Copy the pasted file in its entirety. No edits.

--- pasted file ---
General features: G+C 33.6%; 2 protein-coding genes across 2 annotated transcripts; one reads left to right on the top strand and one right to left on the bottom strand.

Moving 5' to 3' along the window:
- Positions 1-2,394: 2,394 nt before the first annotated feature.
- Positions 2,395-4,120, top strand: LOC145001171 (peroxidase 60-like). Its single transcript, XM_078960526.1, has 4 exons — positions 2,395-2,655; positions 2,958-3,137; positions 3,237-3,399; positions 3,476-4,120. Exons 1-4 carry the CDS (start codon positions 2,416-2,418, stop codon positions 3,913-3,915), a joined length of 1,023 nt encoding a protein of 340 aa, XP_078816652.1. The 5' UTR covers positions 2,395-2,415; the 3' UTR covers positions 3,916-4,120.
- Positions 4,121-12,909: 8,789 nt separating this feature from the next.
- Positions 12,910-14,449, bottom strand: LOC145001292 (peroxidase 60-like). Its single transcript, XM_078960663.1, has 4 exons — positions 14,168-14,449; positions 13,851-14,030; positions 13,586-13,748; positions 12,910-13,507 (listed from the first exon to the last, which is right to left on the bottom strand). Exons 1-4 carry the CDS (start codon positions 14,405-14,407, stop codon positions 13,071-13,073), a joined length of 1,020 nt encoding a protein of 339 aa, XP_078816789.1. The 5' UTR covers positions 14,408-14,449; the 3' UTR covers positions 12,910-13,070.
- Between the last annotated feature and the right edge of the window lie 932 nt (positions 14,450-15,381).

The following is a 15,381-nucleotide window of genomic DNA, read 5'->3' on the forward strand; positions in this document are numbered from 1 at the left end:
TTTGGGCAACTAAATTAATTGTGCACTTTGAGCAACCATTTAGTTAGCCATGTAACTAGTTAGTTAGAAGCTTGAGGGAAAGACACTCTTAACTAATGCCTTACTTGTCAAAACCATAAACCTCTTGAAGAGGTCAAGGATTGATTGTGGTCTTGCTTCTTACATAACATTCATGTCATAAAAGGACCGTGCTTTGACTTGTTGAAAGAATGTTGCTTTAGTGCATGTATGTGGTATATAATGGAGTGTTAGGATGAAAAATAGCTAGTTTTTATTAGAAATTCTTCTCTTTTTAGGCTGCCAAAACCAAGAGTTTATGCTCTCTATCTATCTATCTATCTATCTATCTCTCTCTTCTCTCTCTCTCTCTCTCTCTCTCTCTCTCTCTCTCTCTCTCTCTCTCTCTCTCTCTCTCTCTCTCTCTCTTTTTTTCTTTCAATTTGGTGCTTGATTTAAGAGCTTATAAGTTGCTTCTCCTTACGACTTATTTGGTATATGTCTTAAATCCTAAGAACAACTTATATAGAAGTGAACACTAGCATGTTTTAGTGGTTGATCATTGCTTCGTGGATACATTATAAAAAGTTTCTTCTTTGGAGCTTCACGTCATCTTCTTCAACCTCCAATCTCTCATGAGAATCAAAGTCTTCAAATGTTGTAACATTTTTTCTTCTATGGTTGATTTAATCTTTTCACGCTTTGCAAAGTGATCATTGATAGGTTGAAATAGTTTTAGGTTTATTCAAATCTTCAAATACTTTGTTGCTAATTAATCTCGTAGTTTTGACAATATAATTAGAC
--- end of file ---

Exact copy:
General features: G+C 33.6%; 2 protein-coding genes across 2 annotated transcripts; one reads left to right on the top strand and one right to left on the bottom strand.

Moving 5' to 3' along the window:
- Positions 1-2,394: 2,394 nt before the first annotated feature.
- Positions 2,395-4,120, top strand: LOC145001171 (peroxidase 60-like). Its single transcript, XM_078960526.1, has 4 exons — positions 2,395-2,655; positions 2,958-3,137; positions 3,237-3,399; positions 3,476-4,120. Exons 1-4 carry the CDS (start codon positions 2,416-2,418, stop codon positions 3,913-3,915), a joined length of 1,023 nt encoding a protein of 340 aa, XP_078816652.1. The 5' UTR covers positions 2,395-2,415; the 3' UTR covers positions 3,916-4,120.
- Positions 4,121-12,909: 8,789 nt separating this feature from the next.
- Positions 12,910-14,449, bottom strand: LOC145001292 (peroxidase 60-like). Its single transcript, XM_078960663.1, has 4 exons — positions 14,168-14,449; positions 13,851-14,030; positions 13,586-13,748; positions 12,910-13,507 (listed from the first exon to the last, which is right to left on the bottom strand). Exons 1-4 carry the CDS (start codon positions 14,405-14,407, stop codon positions 13,071-13,073), a joined length of 1,020 nt encoding a protein of 339 aa, XP_078816789.1. The 5' UTR covers positions 14,408-14,449; the 3' UTR covers positions 12,910-13,070.
- Between the last annotated feature and the right edge of the window lie 932 nt (positions 14,450-15,381).

The following is a 15,381-nucleotide window of genomic DNA, read 5'->3' on the forward strand; positions in this document are numbered from 1 at the left end:
TTTGGGCAACTAAATTAATTGTGCACTTTGAGCAACCATTTAGTTAGCCATGTAACTAGTTAGTTAGAAGCTTGAGGGAAAGACACTCTTAACTAATGCCTTACTTGTCAAAACCATAAACCTCTTGAAGAGGTCAAGGATTGATTGTGGTCTTGCTTCTTACATAACATTCATGTCATAAAAGGACCGTGCTTTGACTTGTTGAAAGAATGTTGCTTTAGTGCATGTATGTGGTATATAATGGAGTGTTAGGATGAAAAATAGCTAGTTTTTATTAGAAATTCTTCTCTTTTTAGGCTGCCAAAACCAAGAGTTTATGCTCTCTATCTATCTATCTATCTATCTATCTCTCTCTTCTCTCTCTCTCTCTCTCTCTCTCTCTCTCTCTCTCTCTCTCTCTCTCTCTCTCTCTCTCTCTCTCTCTCTTTTTTTCTTTCAATTTGGTGCTTGATTTAAGAGCTTATAAGTTGCTTCTCCTTACGACTTATTTGGTATATGTCTTAAATCCTAAGAACAACTTATATAGAAGTGAACACTAGCATGTTTTAGTGGTTGATCATTGCTTCGTGGATACATTATAAAAAGTTTCTTCTTTGGAGCTTCACGTCATCTTCTTCAACCTCCAATCTCTCATGAGAATCAAAGTCTTCAAATGTTGTAACATTTTTTCTTCTATGGTTGATTTAATCTTTTCACGCTTTGCAAAGTGATCATTGATAGGTTGAAATAGTTTTAGGTTTATTCAAATCTTCAAATACTTTGTTGCTAATTAATCTCGTAGTTTTGACAATATAATTAGAC